In life it is hard to determine what makes people who they are; we can have names to define ourselves or other definitions but fate plays a role.
I saw the moving funeral service for Michael Jackson and the refrain was the same “if only Michael could see this” we always wait till people die to truly appreciate them.
MJ was a perfect illustration of a person who felt unloved, who felt ugly, unappreciated, insignificant and worse of all he felt people loved his talent and not him.
A human being is a fragile thing and a simple thing can break a soul; if only Michael Jackson had lived a normal life at the factory as would have been his fate until he was discovered at age 5, maybe he would have lived till 90.
I look at myself and think what got me to this situation of relative comfort while someone born on the same day has a harder life; I enjoy a cold soda at lunch but never thought of the man who has to carry the crates to the top of the hill.
Most of my friends are of a similar background to myself; educated, modern, lived in the West and so on.
I wondered why that was and chose to get out of my comfort zone; I wandered in the urban jungle and met so many characters, from Nyamirambo to Nyabugogo to Remera and Kabuga. I met mechanics who pound parts in the ashy dust without a worktop, carpenters who make furniture on a sloping surface.
I met a man called Jean-Claude, the exact opposite of me; short, wiry, poor, and content. I found a man who had bashed around by the world but had a positive attitude; he asked for nothing and gave all in return.
One day he told me he had prayed for me; I wondered why some members of my own family don’t pray for me and yet he pray for me who had everything.
I decided that I would help JC whatever happened and I got to know his family; I wondered what I could do to help him and asked him to research into a good little business.
He arrived at a venture and I chose to back him; much like Dragon’s den the TV show, I gave him the money to start and left for England content that I had helped someone.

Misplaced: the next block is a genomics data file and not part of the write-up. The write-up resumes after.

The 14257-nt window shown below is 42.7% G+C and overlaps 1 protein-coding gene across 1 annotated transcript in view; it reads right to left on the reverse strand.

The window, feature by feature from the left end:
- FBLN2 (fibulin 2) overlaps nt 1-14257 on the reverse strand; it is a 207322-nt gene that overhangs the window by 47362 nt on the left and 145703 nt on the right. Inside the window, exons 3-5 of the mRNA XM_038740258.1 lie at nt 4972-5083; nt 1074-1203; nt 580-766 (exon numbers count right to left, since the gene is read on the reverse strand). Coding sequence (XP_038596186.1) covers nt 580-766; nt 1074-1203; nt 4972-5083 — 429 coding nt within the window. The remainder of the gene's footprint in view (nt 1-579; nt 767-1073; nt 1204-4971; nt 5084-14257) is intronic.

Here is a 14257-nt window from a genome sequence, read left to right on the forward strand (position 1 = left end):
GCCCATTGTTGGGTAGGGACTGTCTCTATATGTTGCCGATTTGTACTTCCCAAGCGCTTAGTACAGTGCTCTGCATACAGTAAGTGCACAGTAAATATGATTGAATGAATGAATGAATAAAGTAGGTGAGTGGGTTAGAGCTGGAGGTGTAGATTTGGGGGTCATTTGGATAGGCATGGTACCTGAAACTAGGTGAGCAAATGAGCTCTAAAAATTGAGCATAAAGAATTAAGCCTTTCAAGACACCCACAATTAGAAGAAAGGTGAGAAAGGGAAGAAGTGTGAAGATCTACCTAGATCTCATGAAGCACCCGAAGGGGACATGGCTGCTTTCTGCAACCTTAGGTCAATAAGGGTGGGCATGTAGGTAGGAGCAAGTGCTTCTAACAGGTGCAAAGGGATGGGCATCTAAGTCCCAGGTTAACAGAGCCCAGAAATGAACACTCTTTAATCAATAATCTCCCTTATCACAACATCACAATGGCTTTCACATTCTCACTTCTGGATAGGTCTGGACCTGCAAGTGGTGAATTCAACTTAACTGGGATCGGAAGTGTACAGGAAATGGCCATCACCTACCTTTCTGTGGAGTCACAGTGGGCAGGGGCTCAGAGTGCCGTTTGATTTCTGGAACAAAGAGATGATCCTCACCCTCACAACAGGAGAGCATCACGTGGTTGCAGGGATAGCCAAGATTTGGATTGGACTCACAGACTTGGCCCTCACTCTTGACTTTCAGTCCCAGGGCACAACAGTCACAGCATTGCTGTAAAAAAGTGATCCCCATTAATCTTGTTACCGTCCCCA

When I returned I was surprised to find he had actually regressed and gotten poorer; his business started well but started to go downhill and he ploughed more into it.
They were evicted from Gisozi and found themselves renting in worse conditions. JC kept saying the same thing “satani nu’mugome” the devil is wicked and blamed all his ills on the devil or the jealousy of others.
I realised that I gave him an opportunity without preparing him for the task; I could have encouraged him more, advised him and taken time.
In life opportunities are only any good if you can exploit them.
I remember a Benny Hinn sermon when he stopped and said “I don’t care if you never learn anything from me, as long as you remember this – your thoughts determine your actions, your actions determine your habits, and your habits determine your character.” JC had been through so much failure that it had entered his being; as a man thinks, so he is.
He visualised failure more than he saw success; he didn’t have the self-belief, so even if he had the resources. When you look at a person with success they got it three ways; born into it, it was given to them, or they earned it.
In order to earn it, one has to be equipped to do so otherwise it can destroy their character. I had to reassure JC that I wasn’t angry; for me it was a month’s salary but for him it was chance of a lifetime.
I will not give up on JC and we’ll try again and again until he succeeds; next time he’ll have money, skills and a new mental attitude.
Your thoughts determine you actions, what you do from day to day becomes engrained in your character by the habits you keep. Champions have locked on to this; they visualise success before it happens, they block out negative images, and they cannot entertain thoughts of defeat.
This is something I am struggling with my own life; to have that ice-cold resolute self-belief that I am destined to succeed. They say that “Quitters never win and winners never quit.”